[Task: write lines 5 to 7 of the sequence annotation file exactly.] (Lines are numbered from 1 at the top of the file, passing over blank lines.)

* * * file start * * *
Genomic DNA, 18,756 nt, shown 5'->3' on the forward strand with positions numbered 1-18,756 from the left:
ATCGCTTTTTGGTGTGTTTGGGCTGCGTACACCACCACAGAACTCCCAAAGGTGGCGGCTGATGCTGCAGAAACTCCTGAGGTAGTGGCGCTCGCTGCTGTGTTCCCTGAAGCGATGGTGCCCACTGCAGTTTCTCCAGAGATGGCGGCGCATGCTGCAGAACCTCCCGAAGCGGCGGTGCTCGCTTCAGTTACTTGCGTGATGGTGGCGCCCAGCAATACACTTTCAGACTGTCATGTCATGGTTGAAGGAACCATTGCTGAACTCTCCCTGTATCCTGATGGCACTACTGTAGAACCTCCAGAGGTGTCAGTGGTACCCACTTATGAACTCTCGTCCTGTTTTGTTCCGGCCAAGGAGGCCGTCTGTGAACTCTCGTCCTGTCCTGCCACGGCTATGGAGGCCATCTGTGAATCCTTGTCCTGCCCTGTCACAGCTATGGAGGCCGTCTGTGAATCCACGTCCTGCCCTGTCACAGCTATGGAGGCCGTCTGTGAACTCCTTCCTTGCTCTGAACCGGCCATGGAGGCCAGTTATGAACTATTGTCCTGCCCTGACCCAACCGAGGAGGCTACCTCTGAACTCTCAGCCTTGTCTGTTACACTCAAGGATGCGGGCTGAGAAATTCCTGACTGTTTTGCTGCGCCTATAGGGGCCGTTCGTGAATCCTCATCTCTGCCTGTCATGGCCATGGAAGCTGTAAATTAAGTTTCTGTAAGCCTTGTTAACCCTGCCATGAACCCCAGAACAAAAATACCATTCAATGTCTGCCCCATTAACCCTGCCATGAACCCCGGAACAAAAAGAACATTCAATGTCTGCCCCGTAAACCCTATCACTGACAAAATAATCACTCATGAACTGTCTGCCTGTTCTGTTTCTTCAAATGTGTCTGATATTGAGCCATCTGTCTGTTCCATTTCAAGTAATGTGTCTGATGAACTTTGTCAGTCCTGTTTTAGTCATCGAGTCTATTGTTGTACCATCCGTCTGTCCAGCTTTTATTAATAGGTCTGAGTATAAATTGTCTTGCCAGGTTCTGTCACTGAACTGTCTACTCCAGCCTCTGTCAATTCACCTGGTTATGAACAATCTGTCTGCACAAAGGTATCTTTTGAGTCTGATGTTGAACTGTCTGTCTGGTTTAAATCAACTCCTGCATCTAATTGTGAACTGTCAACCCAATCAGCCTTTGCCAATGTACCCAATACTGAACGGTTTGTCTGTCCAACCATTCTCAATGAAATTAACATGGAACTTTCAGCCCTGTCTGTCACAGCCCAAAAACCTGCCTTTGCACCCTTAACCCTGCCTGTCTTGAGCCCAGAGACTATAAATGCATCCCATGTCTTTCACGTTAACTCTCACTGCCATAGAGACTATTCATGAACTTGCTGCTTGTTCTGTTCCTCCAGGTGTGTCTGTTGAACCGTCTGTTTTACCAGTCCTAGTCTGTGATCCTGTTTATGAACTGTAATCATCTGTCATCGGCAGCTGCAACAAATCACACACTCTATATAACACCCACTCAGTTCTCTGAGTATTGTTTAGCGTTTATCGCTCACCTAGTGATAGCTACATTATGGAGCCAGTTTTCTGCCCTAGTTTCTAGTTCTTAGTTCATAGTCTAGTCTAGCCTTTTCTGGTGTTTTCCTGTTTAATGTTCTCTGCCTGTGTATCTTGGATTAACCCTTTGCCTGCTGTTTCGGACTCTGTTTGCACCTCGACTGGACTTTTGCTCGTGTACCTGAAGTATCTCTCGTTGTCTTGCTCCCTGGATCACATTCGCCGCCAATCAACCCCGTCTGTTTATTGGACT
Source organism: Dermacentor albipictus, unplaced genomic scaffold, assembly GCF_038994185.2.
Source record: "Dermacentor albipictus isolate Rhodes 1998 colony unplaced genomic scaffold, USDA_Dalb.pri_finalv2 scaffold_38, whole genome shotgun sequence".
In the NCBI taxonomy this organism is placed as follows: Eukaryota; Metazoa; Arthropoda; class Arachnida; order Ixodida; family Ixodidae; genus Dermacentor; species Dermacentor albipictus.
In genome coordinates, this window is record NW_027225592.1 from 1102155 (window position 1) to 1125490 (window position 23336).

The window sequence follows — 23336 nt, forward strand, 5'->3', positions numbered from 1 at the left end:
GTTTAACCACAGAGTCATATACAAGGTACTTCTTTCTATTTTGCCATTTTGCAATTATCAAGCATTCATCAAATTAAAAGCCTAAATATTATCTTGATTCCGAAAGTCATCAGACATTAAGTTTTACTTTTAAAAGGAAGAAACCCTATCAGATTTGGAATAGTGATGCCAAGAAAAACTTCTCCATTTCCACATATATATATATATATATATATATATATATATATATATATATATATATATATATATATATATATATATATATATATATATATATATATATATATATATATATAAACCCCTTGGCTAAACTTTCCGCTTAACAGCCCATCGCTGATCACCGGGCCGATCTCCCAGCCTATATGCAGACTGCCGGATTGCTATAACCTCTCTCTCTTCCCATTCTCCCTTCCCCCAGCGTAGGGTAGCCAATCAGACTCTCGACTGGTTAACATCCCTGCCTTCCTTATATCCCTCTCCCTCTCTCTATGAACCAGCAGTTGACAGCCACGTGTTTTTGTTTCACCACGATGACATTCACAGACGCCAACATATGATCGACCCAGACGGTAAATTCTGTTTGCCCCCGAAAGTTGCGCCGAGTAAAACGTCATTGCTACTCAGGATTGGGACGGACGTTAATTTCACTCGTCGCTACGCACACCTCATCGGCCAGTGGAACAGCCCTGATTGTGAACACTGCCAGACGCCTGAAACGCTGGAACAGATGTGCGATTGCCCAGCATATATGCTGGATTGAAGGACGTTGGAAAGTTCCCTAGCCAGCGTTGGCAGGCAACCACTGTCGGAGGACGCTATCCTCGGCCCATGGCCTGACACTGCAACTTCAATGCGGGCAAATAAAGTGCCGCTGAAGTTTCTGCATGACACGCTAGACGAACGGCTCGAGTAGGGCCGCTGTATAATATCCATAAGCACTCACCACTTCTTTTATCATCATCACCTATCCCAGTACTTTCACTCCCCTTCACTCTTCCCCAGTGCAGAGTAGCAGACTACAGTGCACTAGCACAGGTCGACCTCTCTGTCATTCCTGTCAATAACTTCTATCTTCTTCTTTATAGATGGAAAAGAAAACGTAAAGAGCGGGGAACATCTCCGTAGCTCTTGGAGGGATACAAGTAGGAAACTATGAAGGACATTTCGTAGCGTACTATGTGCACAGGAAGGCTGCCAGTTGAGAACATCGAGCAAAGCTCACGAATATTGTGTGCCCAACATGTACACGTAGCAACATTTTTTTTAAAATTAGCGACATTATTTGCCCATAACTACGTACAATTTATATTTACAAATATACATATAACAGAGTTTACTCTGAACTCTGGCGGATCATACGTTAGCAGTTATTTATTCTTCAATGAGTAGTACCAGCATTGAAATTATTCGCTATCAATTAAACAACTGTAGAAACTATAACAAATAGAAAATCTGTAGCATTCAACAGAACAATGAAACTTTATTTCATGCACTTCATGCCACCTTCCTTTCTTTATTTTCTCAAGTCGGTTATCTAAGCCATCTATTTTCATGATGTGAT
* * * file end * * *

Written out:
In the NCBI taxonomy this organism is placed as follows: Eukaryota; Metazoa; Arthropoda; class Arachnida; order Ixodida; family Ixodidae; genus Dermacentor; species Dermacentor albipictus.
In genome coordinates, this window is record NW_027225592.1 from 1102155 (window position 1) to 1125490 (window position 23336).

The window sequence follows — 23336 nt, forward strand, 5'->3', positions numbered from 1 at the left end: